Friday, February 16, 2007

there's hope for me yet!

Today I met with a member of my committee who agreed to help me with what at first seemed a potentially overwhelming idea to create a survey for faculty and students regarding use of proprietary software. The logistics still seem a bit overwhelming, but the support will help a lot. The results will become part of my third chapter addressing proprietary software as clearly representative of the corporatization of the University. Not only did she help me with that, we just had some really productive conversation and brainstorming around my project that helped to clarify pieces of it for both us (I think; I hope). In addition(!), I’ve completed more than the asked for number of exam questions. Not only that(!)—but I’ve completed them before the agreed upon send-out to committee date set by my chair. Granted I still need to spend tomorrow going back over them, tweaking and such. I also still want to get a question in there that addresses the difficulty of a strictly materialist theory in a classroom that is devoted to creating the written word, which then, undeniably (at least in mind) needs to be treated as material. Discourse as material. Somehow I need to work in a question that deals with these issues around discursivity and materiality (and their seeming or alleged inability to meet).

Other than that, I feel like I might be coming down with some dreaded cold or flu type thing. Hopefully it doesn’t turn into anything as I have a “big” poker game scheduled for tomorrow night. Or maybe I’m just exhausted from the exhilarating nature of my day. Let’s hope.


chris said...

"a question" "that addresses the difficulty of a strictly materialist theory in a classroom that is devoted to creating the written word" ... that sounds really freakin interesting!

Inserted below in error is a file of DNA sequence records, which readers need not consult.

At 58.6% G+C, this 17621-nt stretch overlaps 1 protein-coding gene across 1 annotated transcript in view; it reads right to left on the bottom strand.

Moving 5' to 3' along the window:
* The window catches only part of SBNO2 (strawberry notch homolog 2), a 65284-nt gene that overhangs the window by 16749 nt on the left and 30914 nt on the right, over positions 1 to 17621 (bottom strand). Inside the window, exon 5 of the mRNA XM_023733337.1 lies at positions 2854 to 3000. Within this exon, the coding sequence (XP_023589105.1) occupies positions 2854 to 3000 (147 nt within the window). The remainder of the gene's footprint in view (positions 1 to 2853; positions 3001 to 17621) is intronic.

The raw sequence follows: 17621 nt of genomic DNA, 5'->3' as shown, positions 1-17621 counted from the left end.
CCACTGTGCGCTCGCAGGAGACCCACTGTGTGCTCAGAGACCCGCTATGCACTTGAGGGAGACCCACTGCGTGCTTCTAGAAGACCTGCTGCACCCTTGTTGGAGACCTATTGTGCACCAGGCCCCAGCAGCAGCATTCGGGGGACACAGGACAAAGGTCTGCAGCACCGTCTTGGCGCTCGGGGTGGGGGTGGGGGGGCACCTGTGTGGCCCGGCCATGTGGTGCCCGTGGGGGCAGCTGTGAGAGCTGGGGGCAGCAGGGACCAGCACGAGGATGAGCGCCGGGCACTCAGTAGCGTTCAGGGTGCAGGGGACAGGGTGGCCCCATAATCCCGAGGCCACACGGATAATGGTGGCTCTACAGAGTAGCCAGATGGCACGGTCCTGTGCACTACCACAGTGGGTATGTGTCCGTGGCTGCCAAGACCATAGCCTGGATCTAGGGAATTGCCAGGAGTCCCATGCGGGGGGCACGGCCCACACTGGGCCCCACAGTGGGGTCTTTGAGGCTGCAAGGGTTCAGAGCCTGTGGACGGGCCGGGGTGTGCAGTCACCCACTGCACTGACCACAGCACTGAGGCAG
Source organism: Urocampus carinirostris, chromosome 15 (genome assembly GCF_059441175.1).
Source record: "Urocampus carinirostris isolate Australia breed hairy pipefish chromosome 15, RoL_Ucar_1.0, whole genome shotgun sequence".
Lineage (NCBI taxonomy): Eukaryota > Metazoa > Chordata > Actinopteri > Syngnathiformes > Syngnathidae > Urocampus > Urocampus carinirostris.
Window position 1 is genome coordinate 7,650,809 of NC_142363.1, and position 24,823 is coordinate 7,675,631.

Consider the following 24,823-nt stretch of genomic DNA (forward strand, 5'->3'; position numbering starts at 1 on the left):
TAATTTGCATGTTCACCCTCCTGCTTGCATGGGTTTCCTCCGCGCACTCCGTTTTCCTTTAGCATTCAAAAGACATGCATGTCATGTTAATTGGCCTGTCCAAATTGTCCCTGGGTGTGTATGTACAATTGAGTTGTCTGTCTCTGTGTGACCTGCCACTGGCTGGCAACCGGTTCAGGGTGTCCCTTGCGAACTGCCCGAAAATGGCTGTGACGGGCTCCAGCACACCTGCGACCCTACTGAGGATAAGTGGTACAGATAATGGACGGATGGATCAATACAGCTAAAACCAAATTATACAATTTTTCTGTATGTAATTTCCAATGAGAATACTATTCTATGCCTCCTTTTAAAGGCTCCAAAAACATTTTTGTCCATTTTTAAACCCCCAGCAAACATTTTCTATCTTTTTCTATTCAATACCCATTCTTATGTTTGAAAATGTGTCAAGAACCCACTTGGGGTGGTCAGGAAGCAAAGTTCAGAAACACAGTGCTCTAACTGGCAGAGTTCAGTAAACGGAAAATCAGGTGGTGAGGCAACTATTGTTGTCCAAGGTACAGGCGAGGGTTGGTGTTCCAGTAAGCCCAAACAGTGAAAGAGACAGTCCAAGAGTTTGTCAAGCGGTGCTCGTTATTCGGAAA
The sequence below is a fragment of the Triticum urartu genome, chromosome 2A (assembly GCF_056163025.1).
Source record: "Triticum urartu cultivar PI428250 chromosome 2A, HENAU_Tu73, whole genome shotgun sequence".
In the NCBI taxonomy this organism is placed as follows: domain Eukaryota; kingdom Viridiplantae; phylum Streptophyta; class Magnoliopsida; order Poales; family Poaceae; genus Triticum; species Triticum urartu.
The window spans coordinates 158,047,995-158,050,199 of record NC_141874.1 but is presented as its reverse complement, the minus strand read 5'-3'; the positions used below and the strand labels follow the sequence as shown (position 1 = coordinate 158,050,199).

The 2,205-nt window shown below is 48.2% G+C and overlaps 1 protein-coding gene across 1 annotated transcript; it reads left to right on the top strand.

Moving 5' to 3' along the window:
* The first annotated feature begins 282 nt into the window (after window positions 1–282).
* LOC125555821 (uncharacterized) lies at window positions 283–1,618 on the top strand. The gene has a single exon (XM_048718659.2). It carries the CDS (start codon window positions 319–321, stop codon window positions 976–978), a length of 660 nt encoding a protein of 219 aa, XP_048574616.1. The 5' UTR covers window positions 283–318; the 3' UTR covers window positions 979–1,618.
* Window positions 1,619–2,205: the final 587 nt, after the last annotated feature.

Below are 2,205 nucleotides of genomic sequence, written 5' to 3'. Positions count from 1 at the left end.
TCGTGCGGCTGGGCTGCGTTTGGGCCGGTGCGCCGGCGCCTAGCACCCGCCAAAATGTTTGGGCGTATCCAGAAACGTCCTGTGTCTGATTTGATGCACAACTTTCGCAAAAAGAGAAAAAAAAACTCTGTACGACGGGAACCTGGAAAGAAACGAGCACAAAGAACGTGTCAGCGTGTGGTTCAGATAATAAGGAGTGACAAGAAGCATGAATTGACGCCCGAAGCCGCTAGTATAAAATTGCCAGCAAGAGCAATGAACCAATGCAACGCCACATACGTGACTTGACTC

what are you thinking about materiality? i mean, Wysocki, in Writing New Media uses a pretty broad definition of materiality (citing Bruce Horner), one that includes everything from class, socioeconomics, material classroom conditions, teacher experiences, available suppport, etc...

i aks in part b/c i think i've only recently started maintaining a conscious awareness of "materiality." so, then, what does "Discourse as material" mean? for Horner and Wysocki materiality is almost like rhetoric - i.e., what isn't material??

just wonderin :)

VTmtngrrl said...

hi chris, thanks for your interest and seeming enthusiasm:)

when i say materialist i am thinking more a historical materialist definition that assumes a causal relationship between the mode of production and reproduction and the development of human history. i think that in a traditional marxist sense things are independent from thought -- reality is found only in the discovery or uncovering of ones material conditions, which comes back to modes of re/production. so in this way, thought and discourse aren't viewed as material.

while i haven't read wysocki's collection (though i now want to check it out), it seems that you might be pointing to is a discursive materialism or a materialism as (re)defined by some feminists and cultural studies scholars and poststructuralists for that matter who see things like text and thought and discourse as material.

your question: what isn't material? is the question i struggle with often. and that is what gets tricky for me about materiality and the writing classroom. obviously i see text as material, but do i also see it all coming back to the more strict economic sense of a traditional marxist? back to re/production and classroom conditions etc.? in some ways, yes.

ultimately, the question i came up with was this: